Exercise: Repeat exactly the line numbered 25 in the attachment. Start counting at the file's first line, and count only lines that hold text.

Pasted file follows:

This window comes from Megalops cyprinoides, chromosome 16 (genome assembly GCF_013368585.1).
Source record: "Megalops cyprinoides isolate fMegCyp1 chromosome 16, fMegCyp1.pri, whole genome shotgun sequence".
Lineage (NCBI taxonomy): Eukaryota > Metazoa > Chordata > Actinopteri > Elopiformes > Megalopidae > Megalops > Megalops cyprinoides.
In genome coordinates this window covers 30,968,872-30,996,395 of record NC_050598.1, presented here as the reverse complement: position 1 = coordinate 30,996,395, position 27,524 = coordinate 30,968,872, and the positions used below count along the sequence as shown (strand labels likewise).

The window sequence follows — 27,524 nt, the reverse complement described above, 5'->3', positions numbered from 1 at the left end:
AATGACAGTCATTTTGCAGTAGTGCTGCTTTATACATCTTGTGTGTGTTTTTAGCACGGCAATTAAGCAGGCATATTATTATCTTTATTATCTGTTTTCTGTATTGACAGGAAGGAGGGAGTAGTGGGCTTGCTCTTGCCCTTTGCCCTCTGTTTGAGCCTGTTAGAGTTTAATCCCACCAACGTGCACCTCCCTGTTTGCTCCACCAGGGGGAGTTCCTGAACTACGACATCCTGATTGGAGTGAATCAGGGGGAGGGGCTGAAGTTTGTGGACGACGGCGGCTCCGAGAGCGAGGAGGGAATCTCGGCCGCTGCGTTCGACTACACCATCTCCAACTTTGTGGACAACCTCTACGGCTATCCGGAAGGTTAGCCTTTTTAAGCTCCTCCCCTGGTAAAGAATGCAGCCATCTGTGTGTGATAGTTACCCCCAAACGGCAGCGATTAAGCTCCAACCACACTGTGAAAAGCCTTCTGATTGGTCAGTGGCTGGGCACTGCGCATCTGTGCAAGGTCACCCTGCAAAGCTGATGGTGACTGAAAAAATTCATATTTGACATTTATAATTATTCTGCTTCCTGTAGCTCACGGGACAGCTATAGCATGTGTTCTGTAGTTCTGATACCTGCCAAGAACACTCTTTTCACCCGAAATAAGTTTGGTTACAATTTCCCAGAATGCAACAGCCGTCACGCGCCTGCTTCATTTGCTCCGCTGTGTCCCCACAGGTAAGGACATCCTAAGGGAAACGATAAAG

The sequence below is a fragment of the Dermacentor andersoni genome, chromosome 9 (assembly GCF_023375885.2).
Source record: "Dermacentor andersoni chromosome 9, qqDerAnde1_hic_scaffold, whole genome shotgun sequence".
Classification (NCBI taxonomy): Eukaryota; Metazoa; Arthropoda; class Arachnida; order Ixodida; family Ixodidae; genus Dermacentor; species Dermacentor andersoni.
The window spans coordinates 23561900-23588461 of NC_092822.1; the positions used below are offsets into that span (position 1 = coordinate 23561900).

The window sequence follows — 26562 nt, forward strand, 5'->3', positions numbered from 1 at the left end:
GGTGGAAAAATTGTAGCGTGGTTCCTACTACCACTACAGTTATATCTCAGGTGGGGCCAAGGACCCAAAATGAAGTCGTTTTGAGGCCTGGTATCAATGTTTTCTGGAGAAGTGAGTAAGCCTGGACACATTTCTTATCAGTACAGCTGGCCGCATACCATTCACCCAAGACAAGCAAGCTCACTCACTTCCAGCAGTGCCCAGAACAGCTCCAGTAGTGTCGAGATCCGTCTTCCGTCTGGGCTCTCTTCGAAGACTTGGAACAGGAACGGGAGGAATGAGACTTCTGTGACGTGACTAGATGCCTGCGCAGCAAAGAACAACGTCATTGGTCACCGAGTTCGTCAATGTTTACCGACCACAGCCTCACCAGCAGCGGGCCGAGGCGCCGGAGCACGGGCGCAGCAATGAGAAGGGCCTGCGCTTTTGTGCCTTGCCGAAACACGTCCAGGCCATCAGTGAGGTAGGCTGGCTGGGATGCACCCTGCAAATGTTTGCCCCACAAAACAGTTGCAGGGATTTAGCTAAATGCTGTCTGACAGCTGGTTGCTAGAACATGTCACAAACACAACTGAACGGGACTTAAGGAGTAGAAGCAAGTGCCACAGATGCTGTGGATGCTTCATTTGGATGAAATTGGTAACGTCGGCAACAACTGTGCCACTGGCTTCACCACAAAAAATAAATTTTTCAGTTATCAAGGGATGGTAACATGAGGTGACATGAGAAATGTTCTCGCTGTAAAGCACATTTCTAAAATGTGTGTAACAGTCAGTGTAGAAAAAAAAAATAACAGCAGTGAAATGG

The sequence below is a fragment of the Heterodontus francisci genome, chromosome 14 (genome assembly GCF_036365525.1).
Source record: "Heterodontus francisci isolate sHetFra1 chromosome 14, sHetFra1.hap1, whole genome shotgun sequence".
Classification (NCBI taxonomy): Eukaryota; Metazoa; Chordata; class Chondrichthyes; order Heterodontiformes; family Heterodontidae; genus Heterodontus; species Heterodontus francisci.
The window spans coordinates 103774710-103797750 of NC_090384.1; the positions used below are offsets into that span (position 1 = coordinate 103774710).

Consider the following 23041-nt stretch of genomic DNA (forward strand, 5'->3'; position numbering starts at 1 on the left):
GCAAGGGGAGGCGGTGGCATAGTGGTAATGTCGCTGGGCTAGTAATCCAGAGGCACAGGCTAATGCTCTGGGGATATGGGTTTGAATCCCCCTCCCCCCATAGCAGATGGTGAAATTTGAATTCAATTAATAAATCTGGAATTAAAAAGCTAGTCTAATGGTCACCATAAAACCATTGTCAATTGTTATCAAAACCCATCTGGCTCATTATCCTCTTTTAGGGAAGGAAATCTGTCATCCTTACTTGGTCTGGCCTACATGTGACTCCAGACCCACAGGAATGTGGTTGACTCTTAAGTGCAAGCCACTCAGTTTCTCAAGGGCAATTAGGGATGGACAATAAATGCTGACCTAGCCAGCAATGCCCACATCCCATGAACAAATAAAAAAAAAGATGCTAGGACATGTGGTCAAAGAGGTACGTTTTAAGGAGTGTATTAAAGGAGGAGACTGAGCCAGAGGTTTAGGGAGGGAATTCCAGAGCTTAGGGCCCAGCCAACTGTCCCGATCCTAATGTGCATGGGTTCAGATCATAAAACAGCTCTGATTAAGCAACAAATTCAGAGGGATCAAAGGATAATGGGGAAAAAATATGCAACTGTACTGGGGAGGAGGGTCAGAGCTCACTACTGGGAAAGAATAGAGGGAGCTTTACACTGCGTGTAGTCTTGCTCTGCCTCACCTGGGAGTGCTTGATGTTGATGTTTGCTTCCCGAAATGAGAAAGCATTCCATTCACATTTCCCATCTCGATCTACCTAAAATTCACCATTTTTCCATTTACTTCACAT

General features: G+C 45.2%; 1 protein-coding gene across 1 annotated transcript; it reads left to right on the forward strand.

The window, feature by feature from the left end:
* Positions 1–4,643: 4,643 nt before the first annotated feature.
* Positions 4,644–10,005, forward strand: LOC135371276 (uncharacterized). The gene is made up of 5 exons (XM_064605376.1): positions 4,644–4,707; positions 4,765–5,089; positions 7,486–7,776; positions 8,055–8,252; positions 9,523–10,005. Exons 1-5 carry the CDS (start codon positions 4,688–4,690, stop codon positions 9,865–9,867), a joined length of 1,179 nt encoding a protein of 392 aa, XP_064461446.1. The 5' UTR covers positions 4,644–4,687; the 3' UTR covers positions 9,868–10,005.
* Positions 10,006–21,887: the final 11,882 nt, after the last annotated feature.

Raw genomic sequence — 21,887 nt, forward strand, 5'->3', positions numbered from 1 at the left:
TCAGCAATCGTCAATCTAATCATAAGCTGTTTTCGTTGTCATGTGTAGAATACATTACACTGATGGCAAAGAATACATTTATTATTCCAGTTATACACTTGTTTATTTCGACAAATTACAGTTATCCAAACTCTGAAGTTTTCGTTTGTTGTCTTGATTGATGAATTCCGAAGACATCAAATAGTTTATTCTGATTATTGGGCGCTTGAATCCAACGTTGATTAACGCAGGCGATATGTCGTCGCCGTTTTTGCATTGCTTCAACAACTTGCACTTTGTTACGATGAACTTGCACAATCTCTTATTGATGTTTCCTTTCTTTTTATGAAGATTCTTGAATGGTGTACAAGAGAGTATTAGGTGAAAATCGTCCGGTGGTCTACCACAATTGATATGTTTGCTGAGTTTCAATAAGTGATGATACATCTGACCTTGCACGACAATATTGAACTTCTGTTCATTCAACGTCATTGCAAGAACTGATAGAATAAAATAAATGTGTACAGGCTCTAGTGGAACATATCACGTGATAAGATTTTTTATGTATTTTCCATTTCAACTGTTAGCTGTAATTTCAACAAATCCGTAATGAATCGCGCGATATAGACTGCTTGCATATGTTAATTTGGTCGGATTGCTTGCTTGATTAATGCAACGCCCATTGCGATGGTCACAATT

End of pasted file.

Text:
TCAGCAATCGTCAATCTAATCATAAGCTGTTTTCGTTGTCATGTGTAGAATACATTACACTGATGGCAAAGAATACATTTATTATTCCAGTTATACACTTGTTTATTTCGACAAATTACAGTTATCCAAACTCTGAAGTTTTCGTTTGTTGTCTTGATTGATGAATTCCGAAGACATCAAATAGTTTATTCTGATTATTGGGCGCTTGAATCCAACGTTGATTAACGCAGGCGATATGTCGTCGCCGTTTTTGCATTGCTTCAACAACTTGCACTTTGTTACGATGAACTTGCACAATCTCTTATTGATGTTTCCTTTCTTTTTATGAAGATTCTTGAATGGTGTACAAGAGAGTATTAGGTGAAAATCGTCCGGTGGTCTACCACAATTGATATGTTTGCTGAGTTTCAATAAGTGATGATACATCTGACCTTGCACGACAATATTGAACTTCTGTTCATTCAACGTCATTGCAAGAACTGATAGAATAAAATAAATGTGTACAGGCTCTAGTGGAACATATCACGTGATAAGATTTTTTATGTATTTTCCATTTCAACTGTTAGCTGTAATTTCAACAAATCCGTAATGAATCGCGCGATATAGACTGCTTGCATATGTTAATTTGGTCGGATTGCTTGCTTGATTAATGCAACGCCCATTGCGATGGTCACAATT